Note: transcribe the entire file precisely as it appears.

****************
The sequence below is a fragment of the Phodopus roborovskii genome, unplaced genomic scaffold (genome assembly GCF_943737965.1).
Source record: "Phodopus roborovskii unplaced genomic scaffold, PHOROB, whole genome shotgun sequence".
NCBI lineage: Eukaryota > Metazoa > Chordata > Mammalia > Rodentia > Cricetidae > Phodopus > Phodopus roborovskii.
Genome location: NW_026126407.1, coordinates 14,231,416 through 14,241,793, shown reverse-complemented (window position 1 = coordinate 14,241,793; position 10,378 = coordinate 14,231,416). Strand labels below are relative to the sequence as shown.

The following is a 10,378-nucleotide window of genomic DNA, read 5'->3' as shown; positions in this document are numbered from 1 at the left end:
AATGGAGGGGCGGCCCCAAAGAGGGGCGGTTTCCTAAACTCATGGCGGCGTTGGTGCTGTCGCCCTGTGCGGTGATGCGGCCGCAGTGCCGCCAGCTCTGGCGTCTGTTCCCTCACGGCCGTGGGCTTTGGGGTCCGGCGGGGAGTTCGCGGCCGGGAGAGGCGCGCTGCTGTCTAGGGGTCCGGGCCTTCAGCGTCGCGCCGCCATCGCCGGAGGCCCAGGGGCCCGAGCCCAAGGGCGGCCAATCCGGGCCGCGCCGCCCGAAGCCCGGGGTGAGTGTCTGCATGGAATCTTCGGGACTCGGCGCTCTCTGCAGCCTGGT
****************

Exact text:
The sequence below is a fragment of the Phodopus roborovskii genome, unplaced genomic scaffold (genome assembly GCF_943737965.1).
Source record: "Phodopus roborovskii unplaced genomic scaffold, PHOROB, whole genome shotgun sequence".
NCBI lineage: Eukaryota > Metazoa > Chordata > Mammalia > Rodentia > Cricetidae > Phodopus > Phodopus roborovskii.
Genome location: NW_026126407.1, coordinates 14,231,416 through 14,241,793, shown reverse-complemented (window position 1 = coordinate 14,241,793; position 10,378 = coordinate 14,231,416). Strand labels below are relative to the sequence as shown.

The following is a 10,378-nucleotide window of genomic DNA, read 5'->3' as shown; positions in this document are numbered from 1 at the left end:
AATGGAGGGGCGGCCCCAAAGAGGGGCGGTTTCCTAAACTCATGGCGGCGTTGGTGCTGTCGCCCTGTGCGGTGATGCGGCCGCAGTGCCGCCAGCTCTGGCGTCTGTTCCCTCACGGCCGTGGGCTTTGGGGTCCGGCGGGGAGTTCGCGGCCGGGAGAGGCGCGCTGCTGTCTAGGGGTCCGGGCCTTCAGCGTCGCGCCGCCATCGCCGGAGGCCCAGGGGCCCGAGCCCAAGGGCGGCCAATCCGGGCCGCGCCGCCCGAAGCCCGGGGTGAGTGTCTGCATGGAATCTTCGGGACTCGGCGCTCTCTGCAGCCTGGT